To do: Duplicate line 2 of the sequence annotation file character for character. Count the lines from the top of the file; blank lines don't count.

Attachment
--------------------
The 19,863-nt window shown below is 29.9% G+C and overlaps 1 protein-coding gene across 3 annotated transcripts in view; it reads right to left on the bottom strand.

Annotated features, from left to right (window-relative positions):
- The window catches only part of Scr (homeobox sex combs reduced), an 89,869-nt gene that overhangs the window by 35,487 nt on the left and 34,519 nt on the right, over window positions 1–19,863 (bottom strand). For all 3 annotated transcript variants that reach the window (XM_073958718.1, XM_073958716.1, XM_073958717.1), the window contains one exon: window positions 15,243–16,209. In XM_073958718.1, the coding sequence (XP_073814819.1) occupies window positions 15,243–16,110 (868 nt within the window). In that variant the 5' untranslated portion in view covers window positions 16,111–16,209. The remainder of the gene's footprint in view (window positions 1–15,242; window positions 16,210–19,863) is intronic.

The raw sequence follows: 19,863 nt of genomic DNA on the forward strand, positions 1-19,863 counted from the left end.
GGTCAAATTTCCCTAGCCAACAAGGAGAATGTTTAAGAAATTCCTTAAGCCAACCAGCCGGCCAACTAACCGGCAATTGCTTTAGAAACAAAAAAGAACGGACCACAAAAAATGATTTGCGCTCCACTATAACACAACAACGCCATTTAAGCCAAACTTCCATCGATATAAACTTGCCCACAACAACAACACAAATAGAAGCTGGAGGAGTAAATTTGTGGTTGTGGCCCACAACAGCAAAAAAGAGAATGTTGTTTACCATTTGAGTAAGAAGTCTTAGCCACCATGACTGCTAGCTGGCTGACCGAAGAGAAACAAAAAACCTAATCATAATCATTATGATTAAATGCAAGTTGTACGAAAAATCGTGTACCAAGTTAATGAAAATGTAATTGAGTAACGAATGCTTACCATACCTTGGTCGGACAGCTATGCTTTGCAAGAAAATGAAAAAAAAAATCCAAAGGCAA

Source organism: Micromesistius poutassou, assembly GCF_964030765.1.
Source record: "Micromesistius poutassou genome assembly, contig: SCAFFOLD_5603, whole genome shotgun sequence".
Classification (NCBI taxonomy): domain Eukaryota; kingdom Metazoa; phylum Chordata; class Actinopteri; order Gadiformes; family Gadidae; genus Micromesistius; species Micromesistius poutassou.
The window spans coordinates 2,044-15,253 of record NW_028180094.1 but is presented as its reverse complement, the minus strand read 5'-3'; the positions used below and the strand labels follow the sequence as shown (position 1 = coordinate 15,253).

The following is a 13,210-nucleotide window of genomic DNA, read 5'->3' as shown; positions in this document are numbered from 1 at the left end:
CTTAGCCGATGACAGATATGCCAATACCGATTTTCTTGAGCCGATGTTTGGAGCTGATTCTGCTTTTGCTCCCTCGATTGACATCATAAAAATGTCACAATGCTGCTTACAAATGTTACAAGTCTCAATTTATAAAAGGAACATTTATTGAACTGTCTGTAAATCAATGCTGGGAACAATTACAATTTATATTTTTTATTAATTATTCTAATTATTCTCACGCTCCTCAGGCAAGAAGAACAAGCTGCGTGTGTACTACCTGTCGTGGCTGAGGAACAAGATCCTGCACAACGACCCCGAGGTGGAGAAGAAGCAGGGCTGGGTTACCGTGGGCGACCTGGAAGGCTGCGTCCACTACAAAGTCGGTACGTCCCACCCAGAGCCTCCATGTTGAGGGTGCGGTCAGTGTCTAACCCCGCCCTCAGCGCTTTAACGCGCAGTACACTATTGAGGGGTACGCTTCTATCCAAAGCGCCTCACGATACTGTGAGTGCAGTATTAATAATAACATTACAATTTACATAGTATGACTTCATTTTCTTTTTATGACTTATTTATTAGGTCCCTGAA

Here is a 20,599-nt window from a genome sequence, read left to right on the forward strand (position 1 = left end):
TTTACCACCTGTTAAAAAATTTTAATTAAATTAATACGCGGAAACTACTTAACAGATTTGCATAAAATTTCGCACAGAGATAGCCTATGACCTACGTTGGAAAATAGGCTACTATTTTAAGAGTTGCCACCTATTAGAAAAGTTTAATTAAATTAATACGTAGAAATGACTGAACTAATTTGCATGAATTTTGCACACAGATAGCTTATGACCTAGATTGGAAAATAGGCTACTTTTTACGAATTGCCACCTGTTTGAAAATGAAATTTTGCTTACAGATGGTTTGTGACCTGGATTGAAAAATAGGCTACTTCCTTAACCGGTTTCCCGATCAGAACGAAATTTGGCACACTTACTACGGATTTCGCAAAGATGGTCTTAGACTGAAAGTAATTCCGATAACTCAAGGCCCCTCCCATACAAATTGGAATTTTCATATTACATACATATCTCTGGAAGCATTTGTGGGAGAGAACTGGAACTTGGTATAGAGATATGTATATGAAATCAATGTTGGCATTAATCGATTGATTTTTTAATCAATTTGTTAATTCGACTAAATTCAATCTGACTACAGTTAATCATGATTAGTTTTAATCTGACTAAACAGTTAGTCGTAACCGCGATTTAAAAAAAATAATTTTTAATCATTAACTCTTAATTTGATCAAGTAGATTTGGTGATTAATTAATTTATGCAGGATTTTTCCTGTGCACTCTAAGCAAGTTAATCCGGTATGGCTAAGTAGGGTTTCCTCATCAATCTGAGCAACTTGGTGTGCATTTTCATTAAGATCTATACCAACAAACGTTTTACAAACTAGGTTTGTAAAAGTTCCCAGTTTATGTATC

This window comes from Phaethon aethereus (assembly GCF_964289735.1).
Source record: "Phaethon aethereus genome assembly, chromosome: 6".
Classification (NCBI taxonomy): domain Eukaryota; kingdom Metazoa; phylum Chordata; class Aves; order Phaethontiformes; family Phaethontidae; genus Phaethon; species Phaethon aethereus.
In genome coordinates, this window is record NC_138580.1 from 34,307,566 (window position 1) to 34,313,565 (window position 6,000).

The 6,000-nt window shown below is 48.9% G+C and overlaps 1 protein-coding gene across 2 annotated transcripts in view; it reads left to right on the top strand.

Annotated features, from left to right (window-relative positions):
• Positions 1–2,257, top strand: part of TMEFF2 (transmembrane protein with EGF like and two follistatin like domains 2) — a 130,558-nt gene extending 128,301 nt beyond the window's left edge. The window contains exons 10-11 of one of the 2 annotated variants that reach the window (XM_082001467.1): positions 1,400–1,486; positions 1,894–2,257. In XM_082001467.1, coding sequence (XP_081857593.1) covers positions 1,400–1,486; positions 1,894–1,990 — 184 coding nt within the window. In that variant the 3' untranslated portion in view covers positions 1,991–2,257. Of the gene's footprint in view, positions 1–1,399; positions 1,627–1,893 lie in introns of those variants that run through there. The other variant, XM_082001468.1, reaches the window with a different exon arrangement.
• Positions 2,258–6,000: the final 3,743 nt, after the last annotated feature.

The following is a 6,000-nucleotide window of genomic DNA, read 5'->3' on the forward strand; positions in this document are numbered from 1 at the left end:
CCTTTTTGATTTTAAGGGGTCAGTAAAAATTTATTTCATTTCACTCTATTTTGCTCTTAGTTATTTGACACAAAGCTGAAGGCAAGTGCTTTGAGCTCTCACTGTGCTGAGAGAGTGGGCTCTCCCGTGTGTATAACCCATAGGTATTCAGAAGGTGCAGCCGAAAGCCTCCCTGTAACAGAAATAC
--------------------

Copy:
Annotated features, from left to right (window-relative positions):